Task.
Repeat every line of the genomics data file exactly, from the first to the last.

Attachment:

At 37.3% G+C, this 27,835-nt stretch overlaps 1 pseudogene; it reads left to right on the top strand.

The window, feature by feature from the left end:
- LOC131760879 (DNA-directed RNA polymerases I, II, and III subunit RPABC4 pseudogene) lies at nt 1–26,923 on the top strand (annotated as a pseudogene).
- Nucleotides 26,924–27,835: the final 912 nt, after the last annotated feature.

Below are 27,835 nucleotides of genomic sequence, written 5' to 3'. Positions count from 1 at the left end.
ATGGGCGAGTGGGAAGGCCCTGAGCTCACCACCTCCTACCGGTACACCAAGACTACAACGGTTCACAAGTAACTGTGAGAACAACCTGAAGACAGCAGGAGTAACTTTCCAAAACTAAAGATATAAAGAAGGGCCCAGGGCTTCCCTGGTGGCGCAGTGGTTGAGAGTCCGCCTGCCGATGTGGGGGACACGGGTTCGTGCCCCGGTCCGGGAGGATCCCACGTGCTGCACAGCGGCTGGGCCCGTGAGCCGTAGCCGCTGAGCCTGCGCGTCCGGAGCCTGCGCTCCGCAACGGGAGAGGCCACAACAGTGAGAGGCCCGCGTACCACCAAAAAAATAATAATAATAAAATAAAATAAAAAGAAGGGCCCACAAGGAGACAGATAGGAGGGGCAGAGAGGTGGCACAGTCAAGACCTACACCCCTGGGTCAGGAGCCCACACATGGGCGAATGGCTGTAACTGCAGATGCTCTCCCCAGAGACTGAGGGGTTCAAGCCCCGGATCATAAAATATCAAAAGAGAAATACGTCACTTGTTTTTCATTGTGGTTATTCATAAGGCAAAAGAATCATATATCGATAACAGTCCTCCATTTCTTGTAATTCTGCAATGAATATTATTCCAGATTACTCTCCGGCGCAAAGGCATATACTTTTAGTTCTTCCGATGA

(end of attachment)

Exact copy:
At 37.3% G+C, this 27,835-nt stretch overlaps 1 pseudogene; it reads left to right on the top strand.

The window, feature by feature from the left end:
- LOC131760879 (DNA-directed RNA polymerases I, II, and III subunit RPABC4 pseudogene) lies at nt 1–26,923 on the top strand (annotated as a pseudogene).
- Nucleotides 26,924–27,835: the final 912 nt, after the last annotated feature.

Below are 27,835 nucleotides of genomic sequence, written 5' to 3'. Positions count from 1 at the left end.
ATGGGCGAGTGGGAAGGCCCTGAGCTCACCACCTCCTACCGGTACACCAAGACTACAACGGTTCACAAGTAACTGTGAGAACAACCTGAAGACAGCAGGAGTAACTTTCCAAAACTAAAGATATAAAGAAGGGCCCAGGGCTTCCCTGGTGGCGCAGTGGTTGAGAGTCCGCCTGCCGATGTGGGGGACACGGGTTCGTGCCCCGGTCCGGGAGGATCCCACGTGCTGCACAGCGGCTGGGCCCGTGAGCCGTAGCCGCTGAGCCTGCGCGTCCGGAGCCTGCGCTCCGCAACGGGAGAGGCCACAACAGTGAGAGGCCCGCGTACCACCAAAAAAATAATAATAATAAAATAAAATAAAAAGAAGGGCCCACAAGGAGACAGATAGGAGGGGCAGAGAGGTGGCACAGTCAAGACCTACACCCCTGGGTCAGGAGCCCACACATGGGCGAATGGCTGTAACTGCAGATGCTCTCCCCAGAGACTGAGGGGTTCAAGCCCCGGATCATAAAATATCAAAAGAGAAATACGTCACTTGTTTTTCATTGTGGTTATTCATAAGGCAAAAGAATCATATATCGATAACAGTCCTCCATTTCTTGTAATTCTGCAATGAATATTATTCCAGATTACTCTCCGGCGCAAAGGCATATACTTTTAGTTCTTCCGATGA